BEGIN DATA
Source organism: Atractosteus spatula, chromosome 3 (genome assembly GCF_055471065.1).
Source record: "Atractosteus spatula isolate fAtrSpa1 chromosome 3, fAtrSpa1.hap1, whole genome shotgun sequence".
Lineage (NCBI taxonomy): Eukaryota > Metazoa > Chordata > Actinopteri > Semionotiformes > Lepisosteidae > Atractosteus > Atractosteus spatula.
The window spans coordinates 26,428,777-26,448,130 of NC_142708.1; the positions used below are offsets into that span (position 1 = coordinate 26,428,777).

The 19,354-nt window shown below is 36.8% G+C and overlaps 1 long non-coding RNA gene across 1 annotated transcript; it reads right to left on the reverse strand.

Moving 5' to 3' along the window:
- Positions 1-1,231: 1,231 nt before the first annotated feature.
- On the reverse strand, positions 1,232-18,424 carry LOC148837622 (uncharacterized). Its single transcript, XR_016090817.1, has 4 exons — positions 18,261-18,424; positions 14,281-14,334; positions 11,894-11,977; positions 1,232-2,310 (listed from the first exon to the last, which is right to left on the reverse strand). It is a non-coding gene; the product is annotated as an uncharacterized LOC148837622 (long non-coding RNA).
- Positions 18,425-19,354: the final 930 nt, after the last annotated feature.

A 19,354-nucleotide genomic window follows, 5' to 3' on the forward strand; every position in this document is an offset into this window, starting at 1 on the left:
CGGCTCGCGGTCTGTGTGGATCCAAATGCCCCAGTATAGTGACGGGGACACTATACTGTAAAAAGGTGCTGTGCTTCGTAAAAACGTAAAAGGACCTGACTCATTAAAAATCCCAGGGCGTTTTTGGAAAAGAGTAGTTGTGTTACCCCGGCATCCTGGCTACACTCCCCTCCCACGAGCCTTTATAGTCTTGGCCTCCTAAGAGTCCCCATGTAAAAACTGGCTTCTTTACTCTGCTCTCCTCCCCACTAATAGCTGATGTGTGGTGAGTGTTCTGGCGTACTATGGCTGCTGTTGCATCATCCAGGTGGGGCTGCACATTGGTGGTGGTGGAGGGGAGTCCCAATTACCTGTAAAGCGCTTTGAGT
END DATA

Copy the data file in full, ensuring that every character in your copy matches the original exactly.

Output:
Source organism: Atractosteus spatula, chromosome 3 (genome assembly GCF_055471065.1).
Source record: "Atractosteus spatula isolate fAtrSpa1 chromosome 3, fAtrSpa1.hap1, whole genome shotgun sequence".
Lineage (NCBI taxonomy): Eukaryota > Metazoa > Chordata > Actinopteri > Semionotiformes > Lepisosteidae > Atractosteus > Atractosteus spatula.
The window spans coordinates 26,428,777-26,448,130 of NC_142708.1; the positions used below are offsets into that span (position 1 = coordinate 26,428,777).

The 19,354-nt window shown below is 36.8% G+C and overlaps 1 long non-coding RNA gene across 1 annotated transcript; it reads right to left on the reverse strand.

Moving 5' to 3' along the window:
- Positions 1-1,231: 1,231 nt before the first annotated feature.
- On the reverse strand, positions 1,232-18,424 carry LOC148837622 (uncharacterized). Its single transcript, XR_016090817.1, has 4 exons — positions 18,261-18,424; positions 14,281-14,334; positions 11,894-11,977; positions 1,232-2,310 (listed from the first exon to the last, which is right to left on the reverse strand). It is a non-coding gene; the product is annotated as an uncharacterized LOC148837622 (long non-coding RNA).
- Positions 18,425-19,354: the final 930 nt, after the last annotated feature.

A 19,354-nucleotide genomic window follows, 5' to 3' on the forward strand; every position in this document is an offset into this window, starting at 1 on the left:
CGGCTCGCGGTCTGTGTGGATCCAAATGCCCCAGTATAGTGACGGGGACACTATACTGTAAAAAGGTGCTGTGCTTCGTAAAAACGTAAAAGGACCTGACTCATTAAAAATCCCAGGGCGTTTTTGGAAAAGAGTAGTTGTGTTACCCCGGCATCCTGGCTACACTCCCCTCCCACGAGCCTTTATAGTCTTGGCCTCCTAAGAGTCCCCATGTAAAAACTGGCTTCTTTACTCTGCTCTCCTCCCCACTAATAGCTGATGTGTGGTGAGTGTTCTGGCGTACTATGGCTGCTGTTGCATCATCCAGGTGGGGCTGCACATTGGTGGTGGTGGAGGGGAGTCCCAATTACCTGTAAAGCGCTTTGAGT